Oh, say, can you see it?

I’m determined not to fall into the swirling vortex of fear and anxiety that is so easy to fall into when faced with the dilemmas of caring for an elderly parent and paying for life’s little niceties (like health insurance) when you aren’t earning any income.

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Well, I’m determined not to write about it at least.

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Instead, I went searching for a little Independence Day spirit in the garden.

The ‘4th of July’ tomatoes didn’t quite live up to their name, though the Topsy-Turvy planter is a thumbs-up (errr thumbs-down?)…

4thofjulytomato2

4thofjulytomato1

But maybe the Oakleaf Hydrangea looks a little like skyrockets?

hydrangeas

Or the astilbes have that fireworks flair?

astilbes2

How about the bee balm’s red glare?

beebalm

Petunias bursting in air?

pansies

Wherever the 4th of July finds you this weekend — or wherever you find the spirit of independence — here’s wishing you an (old) gloryous holiday.

flag

May the sun in his course visit no land more free,
more happy, more lovely, than this our own country!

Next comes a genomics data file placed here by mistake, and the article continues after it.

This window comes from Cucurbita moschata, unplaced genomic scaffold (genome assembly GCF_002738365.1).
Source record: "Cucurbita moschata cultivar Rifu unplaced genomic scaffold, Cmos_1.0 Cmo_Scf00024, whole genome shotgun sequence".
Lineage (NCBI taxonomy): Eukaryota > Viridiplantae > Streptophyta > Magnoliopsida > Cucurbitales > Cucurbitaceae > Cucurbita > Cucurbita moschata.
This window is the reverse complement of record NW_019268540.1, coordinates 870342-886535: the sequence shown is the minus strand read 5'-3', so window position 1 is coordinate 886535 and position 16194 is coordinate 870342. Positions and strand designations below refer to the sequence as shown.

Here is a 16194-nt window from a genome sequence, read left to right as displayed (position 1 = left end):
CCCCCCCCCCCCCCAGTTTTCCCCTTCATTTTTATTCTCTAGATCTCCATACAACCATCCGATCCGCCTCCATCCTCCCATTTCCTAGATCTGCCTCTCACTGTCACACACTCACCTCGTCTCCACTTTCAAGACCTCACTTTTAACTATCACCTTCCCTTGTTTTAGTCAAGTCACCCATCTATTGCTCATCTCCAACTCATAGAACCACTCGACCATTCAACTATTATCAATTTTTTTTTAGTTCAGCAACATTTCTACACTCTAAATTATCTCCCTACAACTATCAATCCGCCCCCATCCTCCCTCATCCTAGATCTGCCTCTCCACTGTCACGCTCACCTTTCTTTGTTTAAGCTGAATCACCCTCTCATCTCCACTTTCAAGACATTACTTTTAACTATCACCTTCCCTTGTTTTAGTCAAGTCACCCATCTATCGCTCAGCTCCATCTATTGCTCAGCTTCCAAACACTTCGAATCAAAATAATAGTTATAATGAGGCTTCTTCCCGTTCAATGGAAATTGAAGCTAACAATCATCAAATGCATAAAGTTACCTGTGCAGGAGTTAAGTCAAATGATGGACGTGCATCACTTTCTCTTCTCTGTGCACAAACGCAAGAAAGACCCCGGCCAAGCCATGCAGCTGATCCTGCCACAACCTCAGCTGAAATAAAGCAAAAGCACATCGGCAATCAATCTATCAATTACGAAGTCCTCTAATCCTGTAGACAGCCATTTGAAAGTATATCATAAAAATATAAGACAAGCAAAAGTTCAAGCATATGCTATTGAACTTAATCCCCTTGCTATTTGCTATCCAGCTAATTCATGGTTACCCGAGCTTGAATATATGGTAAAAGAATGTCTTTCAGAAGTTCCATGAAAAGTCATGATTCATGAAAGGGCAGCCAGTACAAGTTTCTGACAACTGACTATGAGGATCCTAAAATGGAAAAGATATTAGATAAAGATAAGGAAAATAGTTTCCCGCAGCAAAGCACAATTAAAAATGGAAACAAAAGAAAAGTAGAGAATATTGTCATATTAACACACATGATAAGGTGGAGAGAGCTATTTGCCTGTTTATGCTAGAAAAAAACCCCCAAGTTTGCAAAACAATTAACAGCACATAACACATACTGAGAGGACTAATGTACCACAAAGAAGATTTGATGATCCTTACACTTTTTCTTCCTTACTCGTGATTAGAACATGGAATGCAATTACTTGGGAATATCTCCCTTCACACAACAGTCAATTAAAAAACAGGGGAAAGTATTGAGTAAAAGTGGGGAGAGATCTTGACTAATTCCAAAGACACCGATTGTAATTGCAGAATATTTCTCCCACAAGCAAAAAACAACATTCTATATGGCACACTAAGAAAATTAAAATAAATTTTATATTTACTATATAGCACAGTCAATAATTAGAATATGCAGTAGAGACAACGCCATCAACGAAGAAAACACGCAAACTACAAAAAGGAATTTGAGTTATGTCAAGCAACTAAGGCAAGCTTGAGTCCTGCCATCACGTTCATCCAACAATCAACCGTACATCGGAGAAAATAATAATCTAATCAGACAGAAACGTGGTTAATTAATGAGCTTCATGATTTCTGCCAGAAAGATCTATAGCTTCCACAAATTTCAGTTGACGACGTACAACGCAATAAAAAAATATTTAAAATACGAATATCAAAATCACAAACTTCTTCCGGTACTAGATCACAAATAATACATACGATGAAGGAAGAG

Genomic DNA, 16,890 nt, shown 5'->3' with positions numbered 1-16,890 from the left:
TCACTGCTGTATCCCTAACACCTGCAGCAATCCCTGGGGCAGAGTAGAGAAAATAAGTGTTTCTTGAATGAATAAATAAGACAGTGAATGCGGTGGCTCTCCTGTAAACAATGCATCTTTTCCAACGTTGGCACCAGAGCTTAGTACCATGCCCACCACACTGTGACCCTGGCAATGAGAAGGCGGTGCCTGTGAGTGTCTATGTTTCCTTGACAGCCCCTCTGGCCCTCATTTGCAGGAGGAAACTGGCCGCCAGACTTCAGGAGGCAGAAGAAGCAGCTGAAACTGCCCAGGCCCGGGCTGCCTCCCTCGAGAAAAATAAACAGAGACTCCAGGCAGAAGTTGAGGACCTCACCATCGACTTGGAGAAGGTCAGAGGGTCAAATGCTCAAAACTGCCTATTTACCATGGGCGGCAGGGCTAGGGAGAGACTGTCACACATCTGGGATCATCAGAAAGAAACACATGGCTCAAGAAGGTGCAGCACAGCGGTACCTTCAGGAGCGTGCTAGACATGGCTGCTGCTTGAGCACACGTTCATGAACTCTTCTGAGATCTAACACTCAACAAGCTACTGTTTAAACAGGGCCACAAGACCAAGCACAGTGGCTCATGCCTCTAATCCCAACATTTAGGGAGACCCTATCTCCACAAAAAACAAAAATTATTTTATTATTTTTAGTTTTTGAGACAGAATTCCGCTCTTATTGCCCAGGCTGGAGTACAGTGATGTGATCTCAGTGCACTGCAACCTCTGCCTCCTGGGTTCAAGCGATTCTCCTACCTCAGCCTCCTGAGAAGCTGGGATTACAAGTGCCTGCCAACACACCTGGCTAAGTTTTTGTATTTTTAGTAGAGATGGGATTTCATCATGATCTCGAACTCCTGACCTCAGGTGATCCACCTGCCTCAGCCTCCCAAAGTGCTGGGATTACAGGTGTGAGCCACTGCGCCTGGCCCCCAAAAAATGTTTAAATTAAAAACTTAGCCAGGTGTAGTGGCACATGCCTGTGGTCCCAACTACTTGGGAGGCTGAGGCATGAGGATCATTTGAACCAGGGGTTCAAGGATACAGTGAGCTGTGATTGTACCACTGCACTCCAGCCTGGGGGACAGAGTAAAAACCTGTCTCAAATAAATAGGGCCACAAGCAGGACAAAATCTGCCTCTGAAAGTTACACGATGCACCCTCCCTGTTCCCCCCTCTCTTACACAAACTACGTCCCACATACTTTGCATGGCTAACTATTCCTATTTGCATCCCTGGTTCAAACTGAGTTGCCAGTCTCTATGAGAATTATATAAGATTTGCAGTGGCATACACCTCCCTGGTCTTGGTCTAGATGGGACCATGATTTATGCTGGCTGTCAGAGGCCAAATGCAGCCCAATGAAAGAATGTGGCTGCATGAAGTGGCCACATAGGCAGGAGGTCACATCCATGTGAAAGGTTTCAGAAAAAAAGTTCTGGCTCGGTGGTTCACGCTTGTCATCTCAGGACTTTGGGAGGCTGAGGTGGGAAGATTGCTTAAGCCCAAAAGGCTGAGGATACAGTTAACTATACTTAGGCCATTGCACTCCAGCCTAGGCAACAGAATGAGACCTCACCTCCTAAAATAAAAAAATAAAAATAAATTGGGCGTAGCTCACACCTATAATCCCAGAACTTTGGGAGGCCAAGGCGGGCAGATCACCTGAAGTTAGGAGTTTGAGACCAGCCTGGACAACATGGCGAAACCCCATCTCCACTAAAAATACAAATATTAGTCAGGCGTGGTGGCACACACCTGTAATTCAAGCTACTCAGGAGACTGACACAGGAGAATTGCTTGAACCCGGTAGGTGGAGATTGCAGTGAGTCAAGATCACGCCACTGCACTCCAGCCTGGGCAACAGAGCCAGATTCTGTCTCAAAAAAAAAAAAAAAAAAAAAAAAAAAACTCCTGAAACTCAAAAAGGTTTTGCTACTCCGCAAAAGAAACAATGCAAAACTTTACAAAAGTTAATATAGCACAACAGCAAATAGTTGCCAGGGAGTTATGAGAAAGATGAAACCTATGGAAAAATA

~ Daniel Webster

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4 Comments

  1. Facie said,

    Monday, July 6, 2009 at 12:55 pm

    Your flowers are so lovely. They really are fitting for the song!

    I think next year we are going to try that upside down tomato thing. We have a few blossoms, but nothing else. At least our peas are finally coming up.

  2. WritingbyEar said,

    Monday, July 6, 2009 at 1:39 pm

    It was funny how this post came together — I didn’t really have anything to post about, so resorted to snapping a few pix of what was blooming in the garden. As I looked at them, I noticed how they seemed 4th of July-ish and voila…. I highly recommend the Topsy Turvy, or I read online how to do the same thing by adapting a 5-gallon bucket. I plan to do more of them next year — love the results. (My peppers are pathetic in their pot — full of holes from something eating the leaves. I’ll try those upside down next year too.)

  3. RL said,

    Tuesday, July 7, 2009 at 7:20 am

    I suspect that some of those flower strains like the Petunias have been cultivated to mimic fireworks, sort of playing up the summer garden theme. It would be interesting to delve into the botanical history of some of these. They are gorgeous.

    By the way, my Lobelia is growing well, although not because I necessarily knew what I was doing! For what it is worth, it is planted as trim in fairly deep pots with other flowers, in partial shade, and watered daily.–Probably though, how the baby plants were treated at Lowe’s/Home Depot has more to do with their long term health than anything.

  4. WritingbyEar said,

    Tuesday, July 7, 2009 at 8:56 am

    Thanks for the lobelia tip, RL — I think more shade must be key. The couple I have that are thriving are in concrete pots (also as trim) in a shadier spot. I’m such a sucker for the blue shade that I keep trying every year (those red petunias were once encircled with it — it was so pretty while it lasted).


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